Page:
Rivalry games are one of the things that make football so fun.
Ohio St. vs. Michigan. Green Bay vs. Chicago.
For football fans in Hancock County, home to just under 11,000 people, the annual game between West Hancock and Garner-Hayfield-Ventura (GHV) is a can't-miss event.
On Friday, GHV pulled off a feat that no other team had accomplished in nearly two years, beating defending Class A state champion West Hancock by a score of 14-6, and holding standout Eagles' running back Cole Kelly to an average of just three yards per carry.
“He’s a big dude,” Cardinals senior linebacker Brockway Gouge said of Kelly. “He’s a stud and he runs hard and downhill. We stopped him, and I have no complaints about that. He had a couple big runs, and good for him.”
Kelly, who rushed for 1,184 yards a season ago, ran for just 73 yards against GHV's stifling defense.
After the game, GHV coach Darrell Schumacher was effusive in his praise for his senior-led defense. The Cardinals allowed West Hancock, which led the state last season with 5,312 yards on the ground, to just 123 rushing yards and a single touchdown.
The Eagles got the scoring started in the second quarter with a three-yard touchdown run by Kelly, which came at the end of a 74-yard drive. The team missed the ensuing PAT, and those six points were all that the team would get on offense.
The Cardinals responded to West Hancock’s score later in the quarter with a rushing touchdown of their own.
GHV had the ball at the goal-line, and on three consecutive plays, was stuffed by the Eagles’ defense. But a crucial offsides penalty on West Hancock gave GHV another chance, and senior Isaac Knutson ran the ball in for a score on fourth-and-three, with 1:29 left in the third quarter.
GHV lucked into its next score, thanks to a crucial mistake by the Eagles. With just over a minute left in the third quarter, the Eagles were set to punt. The snap to punter Cayson Barnes was low, and the officials ruled that Barnes had kneeled with the ball at the three yard line, to give the Cardinals the ball.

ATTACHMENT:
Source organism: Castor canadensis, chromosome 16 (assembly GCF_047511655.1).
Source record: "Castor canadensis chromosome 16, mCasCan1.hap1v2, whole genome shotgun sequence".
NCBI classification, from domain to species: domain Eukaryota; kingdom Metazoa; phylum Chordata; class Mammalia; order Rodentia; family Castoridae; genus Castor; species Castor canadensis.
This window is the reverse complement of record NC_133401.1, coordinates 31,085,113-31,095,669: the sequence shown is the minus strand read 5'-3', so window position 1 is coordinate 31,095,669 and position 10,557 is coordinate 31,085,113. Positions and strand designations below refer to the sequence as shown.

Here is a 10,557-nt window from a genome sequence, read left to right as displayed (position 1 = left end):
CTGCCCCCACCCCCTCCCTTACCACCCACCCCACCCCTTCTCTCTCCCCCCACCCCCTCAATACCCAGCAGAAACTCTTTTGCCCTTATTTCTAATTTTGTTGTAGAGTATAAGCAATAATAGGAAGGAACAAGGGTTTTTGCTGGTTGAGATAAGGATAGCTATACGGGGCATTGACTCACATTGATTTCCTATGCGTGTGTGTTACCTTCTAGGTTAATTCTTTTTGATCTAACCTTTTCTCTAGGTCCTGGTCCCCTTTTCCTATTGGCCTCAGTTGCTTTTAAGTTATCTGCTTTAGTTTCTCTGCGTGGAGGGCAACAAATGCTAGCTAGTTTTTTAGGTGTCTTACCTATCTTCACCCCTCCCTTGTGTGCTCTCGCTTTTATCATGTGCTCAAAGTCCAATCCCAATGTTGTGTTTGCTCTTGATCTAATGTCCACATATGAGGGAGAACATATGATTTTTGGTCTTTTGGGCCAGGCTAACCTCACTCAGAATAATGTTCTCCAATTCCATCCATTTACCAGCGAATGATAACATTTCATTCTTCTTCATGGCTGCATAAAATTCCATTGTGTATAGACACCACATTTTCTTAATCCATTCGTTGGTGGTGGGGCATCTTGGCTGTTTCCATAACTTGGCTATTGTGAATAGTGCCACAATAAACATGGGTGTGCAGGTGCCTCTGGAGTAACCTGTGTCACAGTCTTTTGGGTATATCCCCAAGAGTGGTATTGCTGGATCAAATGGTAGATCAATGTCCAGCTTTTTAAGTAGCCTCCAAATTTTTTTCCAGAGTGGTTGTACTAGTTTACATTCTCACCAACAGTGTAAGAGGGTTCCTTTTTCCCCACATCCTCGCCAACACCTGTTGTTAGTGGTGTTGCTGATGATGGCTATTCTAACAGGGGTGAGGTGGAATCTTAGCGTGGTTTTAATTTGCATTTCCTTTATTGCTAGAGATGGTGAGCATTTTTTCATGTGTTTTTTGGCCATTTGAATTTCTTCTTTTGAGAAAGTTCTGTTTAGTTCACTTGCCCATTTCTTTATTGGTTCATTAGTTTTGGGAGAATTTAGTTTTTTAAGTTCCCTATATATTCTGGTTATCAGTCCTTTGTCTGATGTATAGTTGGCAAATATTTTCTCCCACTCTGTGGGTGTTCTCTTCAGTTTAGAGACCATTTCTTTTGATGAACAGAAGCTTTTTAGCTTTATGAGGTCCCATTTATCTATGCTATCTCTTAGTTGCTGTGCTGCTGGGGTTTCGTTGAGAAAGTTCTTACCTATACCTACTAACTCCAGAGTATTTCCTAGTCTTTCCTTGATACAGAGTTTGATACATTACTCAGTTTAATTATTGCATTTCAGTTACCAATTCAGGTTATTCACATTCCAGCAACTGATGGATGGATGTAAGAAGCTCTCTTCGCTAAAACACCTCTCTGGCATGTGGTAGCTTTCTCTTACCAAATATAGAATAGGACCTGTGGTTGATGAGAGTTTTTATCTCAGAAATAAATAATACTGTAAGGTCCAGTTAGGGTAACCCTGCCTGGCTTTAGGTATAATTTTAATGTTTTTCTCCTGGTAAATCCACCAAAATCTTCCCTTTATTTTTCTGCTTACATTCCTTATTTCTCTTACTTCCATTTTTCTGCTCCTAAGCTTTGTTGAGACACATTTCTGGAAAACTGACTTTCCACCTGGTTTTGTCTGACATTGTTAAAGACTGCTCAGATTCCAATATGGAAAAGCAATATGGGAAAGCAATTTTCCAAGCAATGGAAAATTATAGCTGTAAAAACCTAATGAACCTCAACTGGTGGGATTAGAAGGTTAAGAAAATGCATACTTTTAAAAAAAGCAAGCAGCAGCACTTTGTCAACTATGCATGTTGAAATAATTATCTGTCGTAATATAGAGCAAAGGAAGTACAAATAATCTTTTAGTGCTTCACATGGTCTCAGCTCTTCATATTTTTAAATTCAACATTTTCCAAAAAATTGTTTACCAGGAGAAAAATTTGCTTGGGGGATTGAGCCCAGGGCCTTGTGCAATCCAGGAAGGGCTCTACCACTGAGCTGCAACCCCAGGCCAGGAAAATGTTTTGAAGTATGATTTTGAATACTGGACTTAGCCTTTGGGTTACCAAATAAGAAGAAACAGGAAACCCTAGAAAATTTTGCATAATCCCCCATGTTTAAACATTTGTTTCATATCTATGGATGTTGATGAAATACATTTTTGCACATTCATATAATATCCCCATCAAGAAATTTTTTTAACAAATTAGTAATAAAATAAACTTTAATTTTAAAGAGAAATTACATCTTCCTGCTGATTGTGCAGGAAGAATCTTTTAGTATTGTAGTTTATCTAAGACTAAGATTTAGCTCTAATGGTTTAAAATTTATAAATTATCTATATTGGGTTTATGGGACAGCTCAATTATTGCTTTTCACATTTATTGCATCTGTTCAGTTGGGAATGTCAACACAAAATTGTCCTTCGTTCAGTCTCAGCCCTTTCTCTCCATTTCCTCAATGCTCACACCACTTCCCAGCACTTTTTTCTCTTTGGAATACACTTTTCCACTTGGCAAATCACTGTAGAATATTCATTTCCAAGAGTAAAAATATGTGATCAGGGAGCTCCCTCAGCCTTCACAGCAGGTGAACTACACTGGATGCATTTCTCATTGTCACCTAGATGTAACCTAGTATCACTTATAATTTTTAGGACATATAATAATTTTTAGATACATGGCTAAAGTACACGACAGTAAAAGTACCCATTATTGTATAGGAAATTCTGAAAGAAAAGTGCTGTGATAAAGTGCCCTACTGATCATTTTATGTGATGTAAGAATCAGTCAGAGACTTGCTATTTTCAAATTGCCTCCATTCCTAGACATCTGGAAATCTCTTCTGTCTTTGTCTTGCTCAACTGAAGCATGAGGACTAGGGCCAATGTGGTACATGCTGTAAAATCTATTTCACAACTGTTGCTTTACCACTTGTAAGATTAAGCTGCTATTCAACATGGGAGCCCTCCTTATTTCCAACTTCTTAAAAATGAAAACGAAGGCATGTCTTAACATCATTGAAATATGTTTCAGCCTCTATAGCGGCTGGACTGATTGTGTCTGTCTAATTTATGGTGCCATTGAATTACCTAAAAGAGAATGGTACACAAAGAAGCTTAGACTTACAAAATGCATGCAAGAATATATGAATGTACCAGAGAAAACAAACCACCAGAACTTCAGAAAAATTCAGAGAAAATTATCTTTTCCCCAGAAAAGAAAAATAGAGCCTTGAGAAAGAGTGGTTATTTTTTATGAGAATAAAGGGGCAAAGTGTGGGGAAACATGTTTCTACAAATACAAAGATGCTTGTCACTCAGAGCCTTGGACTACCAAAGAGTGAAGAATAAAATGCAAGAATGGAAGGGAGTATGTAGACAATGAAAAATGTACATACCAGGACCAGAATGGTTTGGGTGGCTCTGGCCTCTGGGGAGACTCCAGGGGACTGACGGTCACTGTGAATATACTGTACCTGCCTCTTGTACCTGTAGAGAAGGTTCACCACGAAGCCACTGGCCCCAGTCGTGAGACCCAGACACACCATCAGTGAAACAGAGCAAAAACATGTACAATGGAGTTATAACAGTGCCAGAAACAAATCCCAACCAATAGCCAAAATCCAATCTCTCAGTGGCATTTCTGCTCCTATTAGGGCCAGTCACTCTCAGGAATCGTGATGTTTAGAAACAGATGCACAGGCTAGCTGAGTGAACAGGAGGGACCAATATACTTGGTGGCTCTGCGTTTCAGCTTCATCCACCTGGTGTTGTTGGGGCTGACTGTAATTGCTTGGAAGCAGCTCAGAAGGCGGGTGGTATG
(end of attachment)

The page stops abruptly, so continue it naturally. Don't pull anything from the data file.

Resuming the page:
Knutson then ran the ball into the end-zone again, and GHV took a 14-6 lead.
In the fourth, West Hancock's first three drives resulted in a punt and two turnovers on downs, but the Eagles had a final shot after an interception by sophomore defender Rylan Barnes with 2:36 left in the game.
On the ensuing drive, Kelly caught a 26-yard pass from quarterback Cayson Barnes, to give West Hancock a first-and-10 at the 33. As they did all game long, the GHV defense refused to break. Barnes threw three straight incomplete passes to turn the ball over on downs, and effectively end the game.
“It stings, there is no doubt about that,” West Hancock head coach Mark Sanger said. “They’re a good football team. We played hard. I don’t fault our guys' effort one bit. We just made too many mistakes to win against a good football team.”
The two teams are separated by just 12 miles, and the two sets of players know each other very well. When time comes to put the pads on, however, all the friendly feelings go out the window.
“We know everybody on their team, and they know us,” senior GHV running back Joe Pringnitz said. “I consider a lot of them friends. Things change on the football field.”
Even aside from the battle for county bragging rights, Friday’s game had a little bit more meaning than usual.
In addition to finally beginning the season amid the COVID-19 pandemic that wiped out the spring sports season, the game was the first to happen at Bob Sanger Field since the death of the Eagles’ long-time head football coach this past February.
Before the game, the teams stood on the field as Bob’s voice echoed across the field, in a tribute video put together by West Hancock.
“Bob Sanger was a good friend of mine,” Schumacher said. “It’s hard to sit there, look at the sidelines, and see him not there. But Mark does a tremendous job. I started my head coaching career here at Garner-Hayfield, and Bob Sanger helped me a lot.”
With one game down, and the biggest game on their schedule marked into the win column, the Cardinals head into the final six games of the regular season with some wind under their wings.
“I don’t care what anybody says about Valley and Dowling," Schumacher said. "In North Iowa, there are two teams that have the greatest rivalry. It’s West Hancock and Garner-Hayfield-Ventura.”
For Schumacher’s seniors, the win meant a lot.
To come in and beat the defending state champion, and knock off one of the top-ranked teams in Class A? That’s a pretty great start to the year.
“This is the most important game,” Gouge said. “For both sides, I’m pretty sure. Each of us look forward to competing. To me, this is the best game all year.”
West Hancock will play it next game on Friday at Forest City, while GHV will play at St. Ansgar.
Shane Lantz covers sports for the Globe Gazette. You can reach him at Shane.Lantz@GlobeGazette.com, or by phone at 641-421-0526. Follow Shane on Twitter @ShaneMLantz.